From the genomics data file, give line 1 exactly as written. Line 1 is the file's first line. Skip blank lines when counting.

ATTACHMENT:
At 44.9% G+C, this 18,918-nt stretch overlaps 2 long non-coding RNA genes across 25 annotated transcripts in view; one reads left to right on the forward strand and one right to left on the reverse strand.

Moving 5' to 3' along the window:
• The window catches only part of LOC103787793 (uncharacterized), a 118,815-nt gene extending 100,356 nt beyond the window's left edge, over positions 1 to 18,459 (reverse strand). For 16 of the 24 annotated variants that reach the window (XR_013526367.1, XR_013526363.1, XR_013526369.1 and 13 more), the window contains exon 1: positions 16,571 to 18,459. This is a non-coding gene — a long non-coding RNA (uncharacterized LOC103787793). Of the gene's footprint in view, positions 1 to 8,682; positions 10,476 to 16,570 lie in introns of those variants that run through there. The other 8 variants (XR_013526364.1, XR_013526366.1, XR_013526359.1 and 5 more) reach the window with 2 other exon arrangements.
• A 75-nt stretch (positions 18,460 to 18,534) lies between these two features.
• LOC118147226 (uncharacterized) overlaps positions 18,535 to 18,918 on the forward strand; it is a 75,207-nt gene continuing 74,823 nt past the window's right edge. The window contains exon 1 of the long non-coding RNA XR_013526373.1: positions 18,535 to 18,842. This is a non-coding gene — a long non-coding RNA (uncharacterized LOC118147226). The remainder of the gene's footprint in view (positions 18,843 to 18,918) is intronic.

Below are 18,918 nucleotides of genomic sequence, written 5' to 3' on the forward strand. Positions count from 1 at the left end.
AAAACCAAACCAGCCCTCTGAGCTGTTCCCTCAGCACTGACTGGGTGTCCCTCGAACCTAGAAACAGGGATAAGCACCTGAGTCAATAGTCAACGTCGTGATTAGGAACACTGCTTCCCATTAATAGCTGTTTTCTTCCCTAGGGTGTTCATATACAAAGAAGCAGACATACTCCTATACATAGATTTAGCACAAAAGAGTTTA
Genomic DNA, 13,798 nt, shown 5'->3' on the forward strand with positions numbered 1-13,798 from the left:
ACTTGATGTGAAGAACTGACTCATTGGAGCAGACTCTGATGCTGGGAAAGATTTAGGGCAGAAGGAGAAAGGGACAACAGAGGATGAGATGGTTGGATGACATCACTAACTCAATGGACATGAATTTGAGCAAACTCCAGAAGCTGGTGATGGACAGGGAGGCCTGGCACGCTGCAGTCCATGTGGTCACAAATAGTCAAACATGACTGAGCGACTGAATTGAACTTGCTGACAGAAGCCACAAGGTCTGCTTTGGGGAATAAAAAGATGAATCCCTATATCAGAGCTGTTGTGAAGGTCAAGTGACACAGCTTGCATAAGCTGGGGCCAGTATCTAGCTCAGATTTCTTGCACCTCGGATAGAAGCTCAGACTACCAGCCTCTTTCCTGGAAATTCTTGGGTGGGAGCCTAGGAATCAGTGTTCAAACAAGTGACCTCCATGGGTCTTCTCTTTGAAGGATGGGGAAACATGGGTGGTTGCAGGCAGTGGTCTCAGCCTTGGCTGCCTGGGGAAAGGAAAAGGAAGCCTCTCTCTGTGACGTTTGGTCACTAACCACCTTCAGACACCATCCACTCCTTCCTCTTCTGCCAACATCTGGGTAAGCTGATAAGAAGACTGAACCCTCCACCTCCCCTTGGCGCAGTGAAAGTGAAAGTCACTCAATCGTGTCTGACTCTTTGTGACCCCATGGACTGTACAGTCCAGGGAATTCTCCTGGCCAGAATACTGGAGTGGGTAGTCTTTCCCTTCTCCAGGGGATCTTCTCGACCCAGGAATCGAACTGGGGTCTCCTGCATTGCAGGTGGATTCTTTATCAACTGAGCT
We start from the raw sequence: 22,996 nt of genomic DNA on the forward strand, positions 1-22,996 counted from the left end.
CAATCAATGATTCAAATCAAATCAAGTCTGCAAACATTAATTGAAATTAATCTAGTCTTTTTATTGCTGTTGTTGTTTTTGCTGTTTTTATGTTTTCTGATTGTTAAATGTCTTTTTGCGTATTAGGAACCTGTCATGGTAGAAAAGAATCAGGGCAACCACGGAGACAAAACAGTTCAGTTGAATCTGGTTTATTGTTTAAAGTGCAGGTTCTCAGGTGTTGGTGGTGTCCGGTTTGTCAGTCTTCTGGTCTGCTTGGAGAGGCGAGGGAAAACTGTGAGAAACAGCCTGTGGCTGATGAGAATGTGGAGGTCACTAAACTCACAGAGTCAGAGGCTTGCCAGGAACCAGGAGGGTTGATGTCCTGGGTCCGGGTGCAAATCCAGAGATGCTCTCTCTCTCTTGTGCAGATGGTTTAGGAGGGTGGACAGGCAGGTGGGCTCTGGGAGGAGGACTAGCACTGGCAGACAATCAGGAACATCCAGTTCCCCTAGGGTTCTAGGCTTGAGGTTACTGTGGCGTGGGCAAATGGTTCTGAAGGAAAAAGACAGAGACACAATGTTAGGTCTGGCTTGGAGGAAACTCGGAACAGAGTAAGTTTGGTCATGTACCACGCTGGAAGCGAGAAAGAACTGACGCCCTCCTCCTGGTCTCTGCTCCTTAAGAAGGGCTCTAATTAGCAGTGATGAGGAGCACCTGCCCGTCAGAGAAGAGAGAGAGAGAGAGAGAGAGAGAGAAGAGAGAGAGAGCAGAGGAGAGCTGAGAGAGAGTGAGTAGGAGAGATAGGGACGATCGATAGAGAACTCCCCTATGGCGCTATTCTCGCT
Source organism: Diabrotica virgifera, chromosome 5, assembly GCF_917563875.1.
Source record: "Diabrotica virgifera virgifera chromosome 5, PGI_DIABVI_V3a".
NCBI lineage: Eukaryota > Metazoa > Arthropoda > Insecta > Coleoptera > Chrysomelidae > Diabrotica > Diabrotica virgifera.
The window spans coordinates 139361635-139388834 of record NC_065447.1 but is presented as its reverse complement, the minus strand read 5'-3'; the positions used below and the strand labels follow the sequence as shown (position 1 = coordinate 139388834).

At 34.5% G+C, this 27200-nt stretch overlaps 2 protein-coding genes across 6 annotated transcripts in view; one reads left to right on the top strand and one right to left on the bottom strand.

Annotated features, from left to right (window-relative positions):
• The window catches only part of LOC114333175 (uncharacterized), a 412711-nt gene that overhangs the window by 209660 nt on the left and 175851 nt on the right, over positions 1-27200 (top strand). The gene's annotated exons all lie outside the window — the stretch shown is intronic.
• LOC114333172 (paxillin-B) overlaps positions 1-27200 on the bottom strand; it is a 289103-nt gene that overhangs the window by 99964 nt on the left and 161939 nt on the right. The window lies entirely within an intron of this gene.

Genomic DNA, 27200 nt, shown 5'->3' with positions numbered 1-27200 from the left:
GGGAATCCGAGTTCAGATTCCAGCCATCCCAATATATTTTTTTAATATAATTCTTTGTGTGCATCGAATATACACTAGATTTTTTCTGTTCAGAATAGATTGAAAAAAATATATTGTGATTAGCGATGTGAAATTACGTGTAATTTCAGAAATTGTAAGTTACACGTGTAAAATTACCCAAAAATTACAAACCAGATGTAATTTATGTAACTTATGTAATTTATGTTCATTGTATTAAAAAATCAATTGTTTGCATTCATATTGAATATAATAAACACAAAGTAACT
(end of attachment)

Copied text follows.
At 44.9% G+C, this 18,918-nt stretch overlaps 2 long non-coding RNA genes across 25 annotated transcripts in view; one reads left to right on the forward strand and one right to left on the reverse strand.